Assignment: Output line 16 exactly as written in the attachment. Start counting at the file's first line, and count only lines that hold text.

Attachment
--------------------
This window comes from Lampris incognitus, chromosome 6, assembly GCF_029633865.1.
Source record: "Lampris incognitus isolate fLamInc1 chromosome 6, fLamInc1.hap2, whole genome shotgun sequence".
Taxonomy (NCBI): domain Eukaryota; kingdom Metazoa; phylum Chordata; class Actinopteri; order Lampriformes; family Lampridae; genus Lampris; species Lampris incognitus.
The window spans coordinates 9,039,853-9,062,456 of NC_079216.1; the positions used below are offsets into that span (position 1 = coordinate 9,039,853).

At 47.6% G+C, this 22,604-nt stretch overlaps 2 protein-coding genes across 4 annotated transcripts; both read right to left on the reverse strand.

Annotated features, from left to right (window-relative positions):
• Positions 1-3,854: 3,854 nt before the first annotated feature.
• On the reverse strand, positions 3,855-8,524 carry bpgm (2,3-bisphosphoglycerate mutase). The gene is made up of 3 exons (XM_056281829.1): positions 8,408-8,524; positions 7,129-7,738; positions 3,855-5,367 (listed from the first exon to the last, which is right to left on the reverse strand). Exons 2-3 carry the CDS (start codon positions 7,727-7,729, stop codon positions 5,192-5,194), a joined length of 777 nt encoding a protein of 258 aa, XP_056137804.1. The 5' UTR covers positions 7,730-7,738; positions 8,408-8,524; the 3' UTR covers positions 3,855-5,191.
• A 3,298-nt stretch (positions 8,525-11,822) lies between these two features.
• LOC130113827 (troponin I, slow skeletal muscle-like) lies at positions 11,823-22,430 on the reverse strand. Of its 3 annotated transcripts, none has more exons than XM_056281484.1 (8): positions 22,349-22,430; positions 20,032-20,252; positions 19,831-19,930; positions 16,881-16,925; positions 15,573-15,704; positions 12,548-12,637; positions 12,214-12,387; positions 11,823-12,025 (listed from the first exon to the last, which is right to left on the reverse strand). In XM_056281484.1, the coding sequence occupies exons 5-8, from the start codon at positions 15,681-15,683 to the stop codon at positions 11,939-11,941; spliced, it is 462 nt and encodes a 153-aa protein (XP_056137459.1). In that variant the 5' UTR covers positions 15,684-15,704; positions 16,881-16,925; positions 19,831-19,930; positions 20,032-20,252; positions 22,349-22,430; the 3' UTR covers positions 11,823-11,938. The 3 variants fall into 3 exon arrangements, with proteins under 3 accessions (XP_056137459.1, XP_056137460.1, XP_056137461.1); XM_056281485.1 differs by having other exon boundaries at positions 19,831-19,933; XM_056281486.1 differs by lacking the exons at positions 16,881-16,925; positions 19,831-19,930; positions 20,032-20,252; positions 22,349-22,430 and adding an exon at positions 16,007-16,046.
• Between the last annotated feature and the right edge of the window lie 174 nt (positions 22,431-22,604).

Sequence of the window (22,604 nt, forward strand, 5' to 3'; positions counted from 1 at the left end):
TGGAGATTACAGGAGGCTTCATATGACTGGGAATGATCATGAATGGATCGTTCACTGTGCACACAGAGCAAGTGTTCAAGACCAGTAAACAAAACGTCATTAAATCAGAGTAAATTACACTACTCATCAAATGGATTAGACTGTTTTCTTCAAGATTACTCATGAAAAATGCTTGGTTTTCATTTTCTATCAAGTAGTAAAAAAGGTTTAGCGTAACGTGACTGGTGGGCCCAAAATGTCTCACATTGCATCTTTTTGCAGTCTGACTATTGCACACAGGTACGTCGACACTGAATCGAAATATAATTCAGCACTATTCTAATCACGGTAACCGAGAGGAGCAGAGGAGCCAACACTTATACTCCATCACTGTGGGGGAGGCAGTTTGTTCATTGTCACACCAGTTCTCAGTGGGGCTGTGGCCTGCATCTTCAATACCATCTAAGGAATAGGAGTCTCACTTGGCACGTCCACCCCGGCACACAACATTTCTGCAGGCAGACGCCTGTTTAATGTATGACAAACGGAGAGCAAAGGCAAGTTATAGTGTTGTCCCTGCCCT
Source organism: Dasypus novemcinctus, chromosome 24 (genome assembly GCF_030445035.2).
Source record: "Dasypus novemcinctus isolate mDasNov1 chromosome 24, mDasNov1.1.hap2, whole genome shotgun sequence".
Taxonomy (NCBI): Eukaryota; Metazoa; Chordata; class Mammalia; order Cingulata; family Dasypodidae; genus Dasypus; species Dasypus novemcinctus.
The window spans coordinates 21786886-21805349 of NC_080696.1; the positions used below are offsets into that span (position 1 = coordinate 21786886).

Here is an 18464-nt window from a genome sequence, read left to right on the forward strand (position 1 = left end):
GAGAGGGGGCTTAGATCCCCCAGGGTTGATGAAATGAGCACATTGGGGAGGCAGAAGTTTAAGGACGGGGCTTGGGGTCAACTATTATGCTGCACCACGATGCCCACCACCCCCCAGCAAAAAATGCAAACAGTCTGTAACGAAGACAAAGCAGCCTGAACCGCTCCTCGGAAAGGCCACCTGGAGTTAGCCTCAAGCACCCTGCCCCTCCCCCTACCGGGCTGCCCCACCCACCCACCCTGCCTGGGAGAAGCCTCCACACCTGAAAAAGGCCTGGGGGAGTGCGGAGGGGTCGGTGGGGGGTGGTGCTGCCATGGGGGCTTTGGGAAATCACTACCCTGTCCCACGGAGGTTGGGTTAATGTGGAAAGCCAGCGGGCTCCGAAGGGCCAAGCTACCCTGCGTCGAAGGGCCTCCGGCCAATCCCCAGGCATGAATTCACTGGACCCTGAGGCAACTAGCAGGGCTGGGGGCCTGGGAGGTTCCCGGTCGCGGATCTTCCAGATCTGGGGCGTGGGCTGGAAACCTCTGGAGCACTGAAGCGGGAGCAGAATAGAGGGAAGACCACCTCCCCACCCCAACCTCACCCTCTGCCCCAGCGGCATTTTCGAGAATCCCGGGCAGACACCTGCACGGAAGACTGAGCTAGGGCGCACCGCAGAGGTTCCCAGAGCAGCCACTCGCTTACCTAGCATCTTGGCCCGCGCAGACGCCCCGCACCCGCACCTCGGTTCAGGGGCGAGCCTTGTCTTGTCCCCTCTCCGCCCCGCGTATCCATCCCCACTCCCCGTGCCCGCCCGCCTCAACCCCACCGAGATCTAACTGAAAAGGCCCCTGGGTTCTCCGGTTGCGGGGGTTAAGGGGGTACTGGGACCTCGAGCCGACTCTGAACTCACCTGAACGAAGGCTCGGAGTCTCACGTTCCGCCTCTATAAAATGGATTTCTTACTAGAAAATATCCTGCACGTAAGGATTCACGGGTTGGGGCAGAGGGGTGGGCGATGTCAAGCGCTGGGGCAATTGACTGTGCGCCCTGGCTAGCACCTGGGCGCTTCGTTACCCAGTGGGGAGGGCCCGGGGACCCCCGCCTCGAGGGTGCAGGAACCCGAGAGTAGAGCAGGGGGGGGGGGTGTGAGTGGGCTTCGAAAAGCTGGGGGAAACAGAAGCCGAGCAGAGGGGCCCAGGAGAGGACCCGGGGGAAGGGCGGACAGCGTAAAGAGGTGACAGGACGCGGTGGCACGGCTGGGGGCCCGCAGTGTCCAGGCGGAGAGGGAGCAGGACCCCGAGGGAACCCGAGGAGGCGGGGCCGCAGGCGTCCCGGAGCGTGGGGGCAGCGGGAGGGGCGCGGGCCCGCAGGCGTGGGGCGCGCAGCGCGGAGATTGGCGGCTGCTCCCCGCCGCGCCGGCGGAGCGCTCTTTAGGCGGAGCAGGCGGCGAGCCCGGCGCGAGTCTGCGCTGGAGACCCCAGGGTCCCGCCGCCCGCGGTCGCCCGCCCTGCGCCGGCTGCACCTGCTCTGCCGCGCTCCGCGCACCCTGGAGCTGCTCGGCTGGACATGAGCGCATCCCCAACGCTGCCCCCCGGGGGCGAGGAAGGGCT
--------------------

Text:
Taxonomy (NCBI): Eukaryota; Metazoa; Chordata; class Mammalia; order Cingulata; family Dasypodidae; genus Dasypus; species Dasypus novemcinctus.